Because we eat rice for breakfast most mornings, we like some variety in our toppings. Matthew usually eats some combination of nattou
, soy sauce, and aonori
(finely ground seaweed that comes in a shaker), maybe with an egg, while I have umeboshi
or milk and honey. Now, thanks to one of his students, we have a brand new bag:
It's Gohan Desu Yo!
, literally "It's Cooked Rice!" Gohan Desu Yo!
is a seaweed-based condiment, lightly sweetened and flavored with small amounts of fruit and other stuff. You scoop it out of the jar with your chopsticks and mix little bits of it in with your rice for a nice, savory, seaweedy flavor. It's pretty addictive; I was actually glad to get off my milk-and-honey kick so that I could eat it. It's also a lot of fun to go around saying Gohan Desu Yo!
We both already wear glasses, so we don't need to worry about this
According to a common stereotype, the Japanese are a reserved, unfailingly polite people. They are loath to disrupt harmony, and consequently refrain from saying things that could offend someone, even to the point of talking completely around a possible point of contention. So it's always surprising to me when we're showing our small photo album from America to people we meet, and one of their first comments is some variation of: "Wow, you guys used to be kind of chunky, didn't you?"
In America, such a comment generally would be regarded as clueless at best and completely boorish at worst. Here, those topics seem to be rather common bits of small talk, along with your apparent state of health. "Hey, you're not looking so good these days. How's the family?" Then again, I'm sure there are things Americans talk about openly that would take a Japanese person aback.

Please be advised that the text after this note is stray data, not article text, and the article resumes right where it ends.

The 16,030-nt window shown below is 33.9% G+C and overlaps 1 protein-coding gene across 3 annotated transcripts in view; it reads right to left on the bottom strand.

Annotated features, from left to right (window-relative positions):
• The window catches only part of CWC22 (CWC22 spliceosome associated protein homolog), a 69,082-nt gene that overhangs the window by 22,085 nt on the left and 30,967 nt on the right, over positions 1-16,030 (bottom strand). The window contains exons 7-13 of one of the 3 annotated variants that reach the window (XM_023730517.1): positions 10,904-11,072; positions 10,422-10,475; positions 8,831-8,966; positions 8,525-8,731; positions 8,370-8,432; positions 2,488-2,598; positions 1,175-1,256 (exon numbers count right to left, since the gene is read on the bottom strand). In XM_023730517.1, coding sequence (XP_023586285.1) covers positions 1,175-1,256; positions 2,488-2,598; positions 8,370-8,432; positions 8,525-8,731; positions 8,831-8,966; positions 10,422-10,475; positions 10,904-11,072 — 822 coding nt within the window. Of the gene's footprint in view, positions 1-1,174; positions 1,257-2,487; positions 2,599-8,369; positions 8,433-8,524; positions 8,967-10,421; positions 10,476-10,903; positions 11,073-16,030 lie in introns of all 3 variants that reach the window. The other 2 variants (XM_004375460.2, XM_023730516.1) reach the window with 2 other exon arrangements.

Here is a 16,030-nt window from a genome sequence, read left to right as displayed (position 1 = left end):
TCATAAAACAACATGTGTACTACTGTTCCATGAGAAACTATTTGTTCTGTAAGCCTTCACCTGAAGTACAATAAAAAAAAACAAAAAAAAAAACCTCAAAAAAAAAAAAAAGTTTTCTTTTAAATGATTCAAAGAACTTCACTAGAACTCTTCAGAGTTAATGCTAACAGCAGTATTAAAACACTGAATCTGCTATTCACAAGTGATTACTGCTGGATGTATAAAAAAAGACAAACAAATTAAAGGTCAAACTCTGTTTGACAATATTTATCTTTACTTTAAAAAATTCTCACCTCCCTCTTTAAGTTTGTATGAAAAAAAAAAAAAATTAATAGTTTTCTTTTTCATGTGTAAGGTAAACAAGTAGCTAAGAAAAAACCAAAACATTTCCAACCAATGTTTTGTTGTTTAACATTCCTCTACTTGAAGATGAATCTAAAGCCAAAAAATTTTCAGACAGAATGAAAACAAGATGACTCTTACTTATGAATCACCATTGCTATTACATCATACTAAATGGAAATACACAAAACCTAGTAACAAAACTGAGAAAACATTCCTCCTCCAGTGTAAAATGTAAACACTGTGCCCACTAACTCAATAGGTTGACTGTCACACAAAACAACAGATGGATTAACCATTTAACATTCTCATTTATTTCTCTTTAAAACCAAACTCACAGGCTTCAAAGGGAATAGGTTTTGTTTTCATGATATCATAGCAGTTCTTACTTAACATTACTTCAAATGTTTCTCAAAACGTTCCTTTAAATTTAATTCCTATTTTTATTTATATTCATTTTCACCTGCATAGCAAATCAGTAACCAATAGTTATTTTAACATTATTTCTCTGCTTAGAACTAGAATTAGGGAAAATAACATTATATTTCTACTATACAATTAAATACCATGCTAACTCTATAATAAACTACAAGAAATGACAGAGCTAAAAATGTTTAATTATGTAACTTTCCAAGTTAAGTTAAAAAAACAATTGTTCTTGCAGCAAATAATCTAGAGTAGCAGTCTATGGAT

We're not offended by the questions, and are in fact kind of happy that people ask them ¡½ it makes us feel more like part of the community and less like outsiders. Although I'm not sure what to make of the door-to-door solicitors who exhorted me to hang in there (Ganbatte ne!) after learning that we have no children. I suppose it's a step up from the usual condolences about about our presumed infertility.
Hey, remember this bit of bloggery
from way back?
One particular type, however, strikes fear in me as an American: loudspeaker trucks advertising candidates in upcoming elections.
Well, the campaign trucks started making their rounds yesterday morning, driving back and forth across the bridges spanning the Waga River. They are manned by multiple people: one drives, the others take turns announcing the candidates' names and requesting votes in the most formal of Japanese registers. And the non-drivers wave to passersby, their fluorescent-jacket-clad arms sticking out of the windows. All day long, and into the evening. The past two days, multiple candidates' cars have been out at the same time, resulting in a cacophonous mingling of messages. At one point late yesterday, they were competing with the ishiyakiimo
(stone-grilled sweet potato) truck.Campaign laws
in Japan apparently limit rather strictly the number of printed materials and television and radio ads that candidates can have. As a result, they focus more on building local support by direct interaction. And using the loudspeaker trucks. Fortunately, the campaigning only lasts about twelve days, so we'll soon be back to the normal sounds
If I could vote, I'd vote for the ishiyakiimo